Nearly three months after its launch, HealthCare.gov underwent end-to-end security testing and passed with flying colors, the top cybersecurity official overseeing the website told Congress today.Still in question, though, is whether Darrell Issa will pass a security test. Given his habit of leaking bits of sensitive information that come into his hands as Oversight chairman, and then national media organizations running with the incomplete "scandalous" information they have, the administration has been worried about letting more information about the website's construction and its security protocols into his hands. If that kind of information were to be leaked, the security threat would be very real.
Teresa Fryer, the chief information security officer for the Centers for Medicare and Medicaid Services, told the House Oversight Committee that results from the tests have alleviated her earlier concerns about risks of cyberattacks and theft of consumers’ personal information.
“This security control assessment met all industry standards, was an end-to-end test and was conducted in a stable environment that allowed for testing to be completed in the allotted time,” Fryer told the panel.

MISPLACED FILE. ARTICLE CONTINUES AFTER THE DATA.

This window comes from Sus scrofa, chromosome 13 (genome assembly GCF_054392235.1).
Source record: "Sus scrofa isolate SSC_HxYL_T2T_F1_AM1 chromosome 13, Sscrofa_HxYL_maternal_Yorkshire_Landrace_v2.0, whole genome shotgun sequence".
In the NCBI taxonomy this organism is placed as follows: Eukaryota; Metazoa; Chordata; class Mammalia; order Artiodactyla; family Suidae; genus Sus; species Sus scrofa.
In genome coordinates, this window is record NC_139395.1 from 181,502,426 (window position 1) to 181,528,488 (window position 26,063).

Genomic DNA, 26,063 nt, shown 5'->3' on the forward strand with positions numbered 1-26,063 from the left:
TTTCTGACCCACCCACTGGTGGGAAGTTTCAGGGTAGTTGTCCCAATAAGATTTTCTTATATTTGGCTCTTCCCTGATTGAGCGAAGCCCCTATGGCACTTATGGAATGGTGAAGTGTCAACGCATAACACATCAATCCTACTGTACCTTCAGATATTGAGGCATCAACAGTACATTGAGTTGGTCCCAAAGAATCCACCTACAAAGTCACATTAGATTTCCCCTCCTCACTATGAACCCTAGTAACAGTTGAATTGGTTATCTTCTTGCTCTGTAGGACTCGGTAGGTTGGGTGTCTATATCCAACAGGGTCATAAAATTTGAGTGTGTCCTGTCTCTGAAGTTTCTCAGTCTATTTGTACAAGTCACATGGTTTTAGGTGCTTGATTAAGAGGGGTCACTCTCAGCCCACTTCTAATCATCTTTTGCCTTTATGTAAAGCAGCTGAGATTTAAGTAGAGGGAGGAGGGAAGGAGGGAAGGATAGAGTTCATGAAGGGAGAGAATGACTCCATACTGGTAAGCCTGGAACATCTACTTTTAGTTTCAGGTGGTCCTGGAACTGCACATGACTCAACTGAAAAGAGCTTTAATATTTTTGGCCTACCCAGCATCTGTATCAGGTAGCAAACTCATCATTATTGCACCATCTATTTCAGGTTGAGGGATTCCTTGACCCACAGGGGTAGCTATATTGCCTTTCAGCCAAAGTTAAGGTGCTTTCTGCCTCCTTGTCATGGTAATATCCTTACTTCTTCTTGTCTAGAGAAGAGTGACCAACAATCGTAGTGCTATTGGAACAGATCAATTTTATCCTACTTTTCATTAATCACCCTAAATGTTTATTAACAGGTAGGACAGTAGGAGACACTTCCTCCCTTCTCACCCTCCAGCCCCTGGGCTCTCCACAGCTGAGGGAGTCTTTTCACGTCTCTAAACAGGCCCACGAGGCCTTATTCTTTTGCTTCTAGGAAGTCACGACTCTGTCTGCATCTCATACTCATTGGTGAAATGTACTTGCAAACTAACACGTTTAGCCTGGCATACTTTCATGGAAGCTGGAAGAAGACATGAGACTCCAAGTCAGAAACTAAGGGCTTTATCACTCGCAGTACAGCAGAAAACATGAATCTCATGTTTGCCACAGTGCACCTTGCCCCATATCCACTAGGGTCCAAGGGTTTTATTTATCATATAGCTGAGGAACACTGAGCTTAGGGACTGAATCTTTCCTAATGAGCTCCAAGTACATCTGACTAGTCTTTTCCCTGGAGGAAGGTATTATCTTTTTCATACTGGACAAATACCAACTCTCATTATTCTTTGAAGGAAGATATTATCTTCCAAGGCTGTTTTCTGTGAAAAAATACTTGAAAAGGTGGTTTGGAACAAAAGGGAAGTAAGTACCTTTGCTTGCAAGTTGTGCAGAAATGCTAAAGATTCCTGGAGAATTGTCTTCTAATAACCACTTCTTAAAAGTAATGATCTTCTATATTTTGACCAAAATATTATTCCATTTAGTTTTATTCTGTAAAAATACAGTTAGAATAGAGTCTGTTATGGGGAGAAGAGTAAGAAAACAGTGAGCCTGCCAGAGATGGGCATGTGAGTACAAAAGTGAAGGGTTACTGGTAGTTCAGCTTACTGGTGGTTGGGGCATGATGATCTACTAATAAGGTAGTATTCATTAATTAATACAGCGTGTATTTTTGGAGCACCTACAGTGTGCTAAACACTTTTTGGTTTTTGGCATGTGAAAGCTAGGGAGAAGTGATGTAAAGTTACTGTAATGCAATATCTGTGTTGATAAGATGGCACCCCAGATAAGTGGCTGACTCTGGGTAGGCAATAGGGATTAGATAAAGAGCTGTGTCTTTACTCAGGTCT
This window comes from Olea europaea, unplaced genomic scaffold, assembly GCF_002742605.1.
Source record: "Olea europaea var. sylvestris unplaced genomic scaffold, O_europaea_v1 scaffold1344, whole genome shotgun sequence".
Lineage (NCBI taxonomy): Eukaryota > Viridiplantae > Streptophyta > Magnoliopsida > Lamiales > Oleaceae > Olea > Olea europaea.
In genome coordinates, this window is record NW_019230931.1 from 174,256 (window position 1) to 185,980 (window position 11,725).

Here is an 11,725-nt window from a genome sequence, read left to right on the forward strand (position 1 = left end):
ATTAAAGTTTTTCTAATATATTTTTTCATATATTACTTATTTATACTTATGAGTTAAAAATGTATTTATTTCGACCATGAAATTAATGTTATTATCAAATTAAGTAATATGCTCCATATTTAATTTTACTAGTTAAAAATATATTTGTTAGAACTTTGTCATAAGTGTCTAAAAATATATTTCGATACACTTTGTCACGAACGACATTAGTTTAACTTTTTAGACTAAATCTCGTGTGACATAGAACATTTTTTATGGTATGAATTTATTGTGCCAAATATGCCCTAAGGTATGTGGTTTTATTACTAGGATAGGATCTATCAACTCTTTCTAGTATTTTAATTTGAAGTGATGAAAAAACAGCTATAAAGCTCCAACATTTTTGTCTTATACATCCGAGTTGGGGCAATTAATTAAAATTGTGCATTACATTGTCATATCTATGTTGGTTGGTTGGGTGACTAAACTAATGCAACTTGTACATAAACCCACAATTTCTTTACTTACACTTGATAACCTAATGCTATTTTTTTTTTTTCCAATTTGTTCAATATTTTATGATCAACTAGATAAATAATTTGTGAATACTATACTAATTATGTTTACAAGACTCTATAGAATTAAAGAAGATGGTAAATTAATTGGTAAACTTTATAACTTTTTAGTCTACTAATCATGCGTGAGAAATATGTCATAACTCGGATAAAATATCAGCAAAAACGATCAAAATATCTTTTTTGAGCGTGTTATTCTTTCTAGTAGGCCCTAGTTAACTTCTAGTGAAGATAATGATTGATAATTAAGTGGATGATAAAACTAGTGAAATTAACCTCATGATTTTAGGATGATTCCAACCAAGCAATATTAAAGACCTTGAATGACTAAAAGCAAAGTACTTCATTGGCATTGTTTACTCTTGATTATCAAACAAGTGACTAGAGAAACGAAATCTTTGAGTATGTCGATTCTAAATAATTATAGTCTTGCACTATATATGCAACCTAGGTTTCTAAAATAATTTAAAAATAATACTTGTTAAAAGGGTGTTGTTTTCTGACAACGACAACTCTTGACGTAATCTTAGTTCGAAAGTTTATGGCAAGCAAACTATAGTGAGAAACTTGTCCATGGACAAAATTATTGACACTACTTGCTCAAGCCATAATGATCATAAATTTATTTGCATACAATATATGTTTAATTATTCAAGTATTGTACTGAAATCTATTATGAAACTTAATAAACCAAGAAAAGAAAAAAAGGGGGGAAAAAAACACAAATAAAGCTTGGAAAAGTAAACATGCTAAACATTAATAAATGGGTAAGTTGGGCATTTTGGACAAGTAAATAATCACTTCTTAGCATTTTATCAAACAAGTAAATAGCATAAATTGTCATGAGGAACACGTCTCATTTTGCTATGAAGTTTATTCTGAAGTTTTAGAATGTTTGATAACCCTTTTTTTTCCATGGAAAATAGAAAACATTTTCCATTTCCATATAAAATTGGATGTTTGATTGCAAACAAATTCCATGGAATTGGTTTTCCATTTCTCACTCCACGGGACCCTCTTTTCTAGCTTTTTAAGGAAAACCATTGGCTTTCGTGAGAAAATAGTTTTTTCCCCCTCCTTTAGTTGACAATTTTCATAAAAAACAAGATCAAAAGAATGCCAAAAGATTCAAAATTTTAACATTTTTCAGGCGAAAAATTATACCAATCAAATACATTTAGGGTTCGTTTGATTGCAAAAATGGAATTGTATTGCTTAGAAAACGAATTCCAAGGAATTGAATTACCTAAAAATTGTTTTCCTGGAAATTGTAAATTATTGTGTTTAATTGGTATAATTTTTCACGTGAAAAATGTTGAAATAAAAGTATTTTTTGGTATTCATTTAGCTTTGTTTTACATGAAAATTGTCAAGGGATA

That's why Rep. Elijah Cummings, ranking member of the Oversight Committee, has demanded that the committee put a series of protections of sensitive information. Cummings has a number of concerns, including the fact that committee staff has left sensitive information in unsecured rooms, that Issa is sharing sensitive information with outside consultants who haven't been authorized by the committee, and that the committee as a whole hasn't adopted security protocols for dealing with this kind of information. Issa delegated to a staffer to blow off all of these concerns. Issa spokeswoman Caitlin Carroll said in response, “The committee is comfortable with the protocols we have utilized to prevent the release of sensitive technical information. [...] We have also told the Minority that they are welcome to consult with us on any questions they have about information they intend to release.” Welcome to consult, but don't expect us to listen.
So if there is a major security breach to HealthCare.gov in the near future, it might worth looking at Issa's communication history. Finally there might be a use for all that information the NSA is sucking up.